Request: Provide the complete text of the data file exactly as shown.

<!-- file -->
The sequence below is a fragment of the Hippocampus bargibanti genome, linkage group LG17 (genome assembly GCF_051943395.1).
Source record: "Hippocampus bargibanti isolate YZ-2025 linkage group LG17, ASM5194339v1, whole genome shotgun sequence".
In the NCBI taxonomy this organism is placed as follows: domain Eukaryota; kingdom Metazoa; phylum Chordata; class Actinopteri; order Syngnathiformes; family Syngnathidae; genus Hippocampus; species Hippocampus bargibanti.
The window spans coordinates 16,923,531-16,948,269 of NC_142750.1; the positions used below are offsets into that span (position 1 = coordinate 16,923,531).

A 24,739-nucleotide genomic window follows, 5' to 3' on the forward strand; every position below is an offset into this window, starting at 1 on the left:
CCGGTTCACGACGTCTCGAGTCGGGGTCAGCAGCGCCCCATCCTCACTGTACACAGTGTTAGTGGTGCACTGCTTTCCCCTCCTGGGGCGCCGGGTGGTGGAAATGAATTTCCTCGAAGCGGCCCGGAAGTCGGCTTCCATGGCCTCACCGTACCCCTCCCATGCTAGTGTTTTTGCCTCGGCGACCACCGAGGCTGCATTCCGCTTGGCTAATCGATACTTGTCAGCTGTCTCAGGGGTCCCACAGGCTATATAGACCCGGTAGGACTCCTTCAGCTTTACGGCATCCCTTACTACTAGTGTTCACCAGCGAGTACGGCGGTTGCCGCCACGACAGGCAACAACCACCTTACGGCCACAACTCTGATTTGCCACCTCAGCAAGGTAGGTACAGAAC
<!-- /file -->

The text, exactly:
The sequence below is a fragment of the Hippocampus bargibanti genome, linkage group LG17 (genome assembly GCF_051943395.1).
Source record: "Hippocampus bargibanti isolate YZ-2025 linkage group LG17, ASM5194339v1, whole genome shotgun sequence".
In the NCBI taxonomy this organism is placed as follows: domain Eukaryota; kingdom Metazoa; phylum Chordata; class Actinopteri; order Syngnathiformes; family Syngnathidae; genus Hippocampus; species Hippocampus bargibanti.
The window spans coordinates 16,923,531-16,948,269 of NC_142750.1; the positions used below are offsets into that span (position 1 = coordinate 16,923,531).

A 24,739-nucleotide genomic window follows, 5' to 3' on the forward strand; every position below is an offset into this window, starting at 1 on the left:
CCGGTTCACGACGTCTCGAGTCGGGGTCAGCAGCGCCCCATCCTCACTGTACACAGTGTTAGTGGTGCACTGCTTTCCCCTCCTGGGGCGCCGGGTGGTGGAAATGAATTTCCTCGAAGCGGCCCGGAAGTCGGCTTCCATGGCCTCACCGTACCCCTCCCATGCTAGTGTTTTTGCCTCGGCGACCACCGAGGCTGCATTCCGCTTGGCTAATCGATACTTGTCAGCTGTCTCAGGGGTCCCACAGGCTATATAGACCCGGTAGGACTCCTTCAGCTTTACGGCATCCCTTACTACTAGTGTTCACCAGCGAGTACGGCGGTTGCCGCCACGACAGGCAACAACCACCTTACGGCCACAACTCTGATTTGCCACCTCAGCAAGGTAGGTACAGAAC